The second step can make someone look at themselves and honestly come to terms with the fact they need help they cannot give themselves or get from anyone else they know. And it’s not help from just anyone or anywhere, but it’s help from a power greater than oneself.

For many addicts in recovery, this greater power is accepted to mean God or religion. For others, a “Higher Power” may be someone or something else. Members are left to interpret that as they wish. The main objective is to accept that there is some guidance that must come from the outside, and not from within. Some people may struggle with this. Other 12-step programs may tackle this step with an approach that also teaches that looking toward a greater power does not mean people in recovery must sit and wait for someone else to do their work for them.

Some will be reluctant to admit that a divine power may be what’s needed to end substance dependency.

It can also be said that Step 2 of the 12 steps is about having hope and giving oneself permission to have faith, to believe that divine intervention can help one get to where he or she wants to go.   

3 Things to Do to Practice Step 2

Keep an open mind. So far, if things haven’t been working out with the old ways of thinking and doing things, then it is perhaps time to try something different. Use this time to figure out strategies that can help you see the picture differently and then proceed with a different approach.

Define “Higher Power” for yourself. It is important for you to establish your belief system if that’s what will help you move forward in your recovery. If you choose to establish in your mind who or what is your Higher Power, be as clear as possible about who and what that looks like to you. You may find yourself drawing strength and focus from this clarity as you make new decisions, navigate new areas and make different decisions this time around.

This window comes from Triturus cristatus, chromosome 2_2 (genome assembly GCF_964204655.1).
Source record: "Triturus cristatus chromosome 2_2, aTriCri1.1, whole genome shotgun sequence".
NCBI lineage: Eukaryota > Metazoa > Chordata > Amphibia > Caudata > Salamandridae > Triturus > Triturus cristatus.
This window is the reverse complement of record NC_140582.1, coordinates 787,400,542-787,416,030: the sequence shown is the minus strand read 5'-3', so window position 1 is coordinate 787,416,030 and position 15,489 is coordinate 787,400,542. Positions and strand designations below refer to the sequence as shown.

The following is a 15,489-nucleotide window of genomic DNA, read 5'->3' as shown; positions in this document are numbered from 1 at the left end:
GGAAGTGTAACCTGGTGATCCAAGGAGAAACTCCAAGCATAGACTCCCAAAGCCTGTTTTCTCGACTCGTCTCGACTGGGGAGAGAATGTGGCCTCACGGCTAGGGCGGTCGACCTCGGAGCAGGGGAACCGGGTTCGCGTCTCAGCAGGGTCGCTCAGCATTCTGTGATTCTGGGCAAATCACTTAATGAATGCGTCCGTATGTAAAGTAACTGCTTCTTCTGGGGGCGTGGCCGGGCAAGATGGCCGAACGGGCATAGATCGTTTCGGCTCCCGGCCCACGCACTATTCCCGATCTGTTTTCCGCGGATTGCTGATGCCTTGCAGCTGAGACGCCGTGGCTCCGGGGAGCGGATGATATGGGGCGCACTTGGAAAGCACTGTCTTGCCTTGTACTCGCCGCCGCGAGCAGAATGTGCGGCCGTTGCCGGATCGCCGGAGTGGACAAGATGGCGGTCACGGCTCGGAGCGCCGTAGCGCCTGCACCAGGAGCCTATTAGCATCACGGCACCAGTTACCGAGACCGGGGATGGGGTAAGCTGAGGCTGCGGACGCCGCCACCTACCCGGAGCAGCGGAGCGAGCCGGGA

Practice accepting help—and giving it. It can be as simple as accepting a thoughtful gesture from a complete stranger, such as when someone holds the elevator for you or the door as you enter a building. You also may want to pay it forward and offer to help someone else who may need a hand with something or share a tip that could help someone else get something they want or need. Giving and receiving are one in the same, they say, so doing both can help you learn to trust a helping hand and to be that helping hand for someone else in need.

Need addiction treatment? Give Us a Call

Twelve-step programs help keep countless people on the right path as they focus on leaving substance abuse and addiction behind once and for all. We at Pathway to Hope know how important it is that people with alcohol or dependence find a rehab program they can trust to meet their needs.

If you or your loved one is interested in entering a rehabilitation facility, call us today at 844-311-5781 for a free consultation and assessment. Just one phone call can start you on your way to a life of sobriety. If you’d like, you can also reach out to us online.




Elysia L. Richardson

Elysia L. Richardson is a content writer and editor who covers addiction and substance abuse issues for Delphi Behavioral Health Group. Previously a writer and editor for various digital and print publications, she enjoys researching news in the recovery field and finding engaging ways to share information that helps improve people’s lives.